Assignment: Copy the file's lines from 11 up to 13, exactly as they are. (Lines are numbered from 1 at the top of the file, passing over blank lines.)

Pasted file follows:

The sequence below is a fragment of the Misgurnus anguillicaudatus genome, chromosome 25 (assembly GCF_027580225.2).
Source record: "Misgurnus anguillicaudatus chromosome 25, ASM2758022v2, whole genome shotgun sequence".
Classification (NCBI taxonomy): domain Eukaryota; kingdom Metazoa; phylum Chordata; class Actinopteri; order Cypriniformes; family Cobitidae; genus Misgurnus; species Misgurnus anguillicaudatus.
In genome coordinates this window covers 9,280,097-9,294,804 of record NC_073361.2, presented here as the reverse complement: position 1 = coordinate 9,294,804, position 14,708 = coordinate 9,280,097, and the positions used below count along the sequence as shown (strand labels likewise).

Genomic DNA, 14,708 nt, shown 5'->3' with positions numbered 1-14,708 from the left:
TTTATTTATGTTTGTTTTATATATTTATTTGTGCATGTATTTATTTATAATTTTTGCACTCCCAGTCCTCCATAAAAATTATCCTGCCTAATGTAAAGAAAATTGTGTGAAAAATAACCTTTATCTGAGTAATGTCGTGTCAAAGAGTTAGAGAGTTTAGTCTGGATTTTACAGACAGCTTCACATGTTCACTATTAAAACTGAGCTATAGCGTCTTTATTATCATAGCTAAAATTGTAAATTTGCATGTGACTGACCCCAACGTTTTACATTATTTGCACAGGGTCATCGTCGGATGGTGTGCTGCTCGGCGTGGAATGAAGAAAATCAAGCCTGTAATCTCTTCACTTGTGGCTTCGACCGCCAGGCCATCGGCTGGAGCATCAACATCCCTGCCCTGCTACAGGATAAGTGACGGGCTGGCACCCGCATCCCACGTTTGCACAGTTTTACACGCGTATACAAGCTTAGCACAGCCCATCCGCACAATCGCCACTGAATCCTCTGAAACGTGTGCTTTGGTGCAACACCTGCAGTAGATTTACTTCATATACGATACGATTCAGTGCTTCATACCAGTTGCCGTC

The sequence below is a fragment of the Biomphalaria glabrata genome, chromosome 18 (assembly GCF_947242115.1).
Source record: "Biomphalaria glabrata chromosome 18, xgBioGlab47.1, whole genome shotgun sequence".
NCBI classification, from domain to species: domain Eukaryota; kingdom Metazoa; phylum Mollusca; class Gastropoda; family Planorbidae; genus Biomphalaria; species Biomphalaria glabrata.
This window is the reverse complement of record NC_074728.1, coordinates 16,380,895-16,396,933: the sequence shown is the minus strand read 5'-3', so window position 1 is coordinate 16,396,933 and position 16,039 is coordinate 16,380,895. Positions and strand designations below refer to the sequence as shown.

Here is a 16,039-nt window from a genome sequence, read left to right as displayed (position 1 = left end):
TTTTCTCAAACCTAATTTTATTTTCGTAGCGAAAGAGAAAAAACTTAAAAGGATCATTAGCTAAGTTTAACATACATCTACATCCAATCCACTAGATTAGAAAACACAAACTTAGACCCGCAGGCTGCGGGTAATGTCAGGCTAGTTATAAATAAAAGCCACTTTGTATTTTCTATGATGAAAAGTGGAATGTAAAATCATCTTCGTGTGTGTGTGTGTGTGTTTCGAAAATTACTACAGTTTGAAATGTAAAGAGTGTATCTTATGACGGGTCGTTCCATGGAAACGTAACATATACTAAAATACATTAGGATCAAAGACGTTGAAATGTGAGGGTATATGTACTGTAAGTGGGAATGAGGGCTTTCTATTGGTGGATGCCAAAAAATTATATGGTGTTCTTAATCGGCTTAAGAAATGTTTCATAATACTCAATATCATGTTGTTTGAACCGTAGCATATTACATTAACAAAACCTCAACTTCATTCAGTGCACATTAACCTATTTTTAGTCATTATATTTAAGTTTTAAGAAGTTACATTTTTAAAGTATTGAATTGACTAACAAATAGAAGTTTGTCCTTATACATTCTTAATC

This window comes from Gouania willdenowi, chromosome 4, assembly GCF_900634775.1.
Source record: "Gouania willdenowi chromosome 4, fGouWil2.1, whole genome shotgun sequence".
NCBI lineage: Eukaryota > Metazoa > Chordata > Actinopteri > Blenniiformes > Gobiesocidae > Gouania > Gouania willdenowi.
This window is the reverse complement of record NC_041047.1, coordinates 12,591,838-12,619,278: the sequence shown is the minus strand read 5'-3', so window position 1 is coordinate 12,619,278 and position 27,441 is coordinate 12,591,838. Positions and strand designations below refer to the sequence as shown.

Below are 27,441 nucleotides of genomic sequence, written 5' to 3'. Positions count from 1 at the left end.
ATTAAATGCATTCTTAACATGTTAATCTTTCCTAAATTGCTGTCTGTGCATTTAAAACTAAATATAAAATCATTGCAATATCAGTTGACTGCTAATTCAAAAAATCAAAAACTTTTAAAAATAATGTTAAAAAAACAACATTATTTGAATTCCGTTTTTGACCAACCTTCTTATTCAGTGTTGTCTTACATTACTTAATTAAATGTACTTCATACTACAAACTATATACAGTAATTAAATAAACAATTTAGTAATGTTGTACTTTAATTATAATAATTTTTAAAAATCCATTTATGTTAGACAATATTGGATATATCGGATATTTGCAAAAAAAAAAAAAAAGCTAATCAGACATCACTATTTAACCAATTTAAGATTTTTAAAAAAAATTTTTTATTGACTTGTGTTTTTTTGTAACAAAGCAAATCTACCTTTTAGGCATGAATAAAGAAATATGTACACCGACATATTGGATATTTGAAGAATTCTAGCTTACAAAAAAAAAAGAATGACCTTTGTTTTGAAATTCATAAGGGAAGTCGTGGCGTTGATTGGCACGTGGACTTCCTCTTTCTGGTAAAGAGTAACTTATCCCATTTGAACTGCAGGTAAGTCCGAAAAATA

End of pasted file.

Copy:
Here is a 16,039-nt window from a genome sequence, read left to right as displayed (position 1 = left end):
TTTTCTCAAACCTAATTTTATTTTCGTAGCGAAAGAGAAAAAACTTAAAAGGATCATTAGCTAAGTTTAACATACATCTACATCCAATCCACTAGATTAGAAAACACAAACTTAGACCCGCAGGCTGCGGGTAATGTCAGGCTAGTTATAAATAAAAGCCACTTTGTATTTTCTATGATGAAAAGTGGAATGTAAAATCATCTTCGTGTGTGTGTGTGTGTGTTTCGAAAATTACTACAGTTTGAAATGTAAAGAGTGTATCTTATGACGGGTCGTTCCATGGAAACGTAACATATACTAAAATACATTAGGATCAAAGACGTTGAAATGTGAGGGTATATGTACTGTAAGTGGGAATGAGGGCTTTCTATTGGTGGATGCCAAAAAATTATATGGTGTTCTTAATCGGCTTAAGAAATGTTTCATAATACTCAATATCATGTTGTTTGAACCGTAGCATATTACATTAACAAAACCTCAACTTCATTCAGTGCACATTAACCTATTTTTAGTCATTATATTTAAGTTTTAAGAAGTTACATTTTTAAAGTATTGAATTGACTAACAAATAGAAGTTTGTCCTTATACATTCTTAATC

This window comes from Gouania willdenowi, chromosome 4, assembly GCF_900634775.1.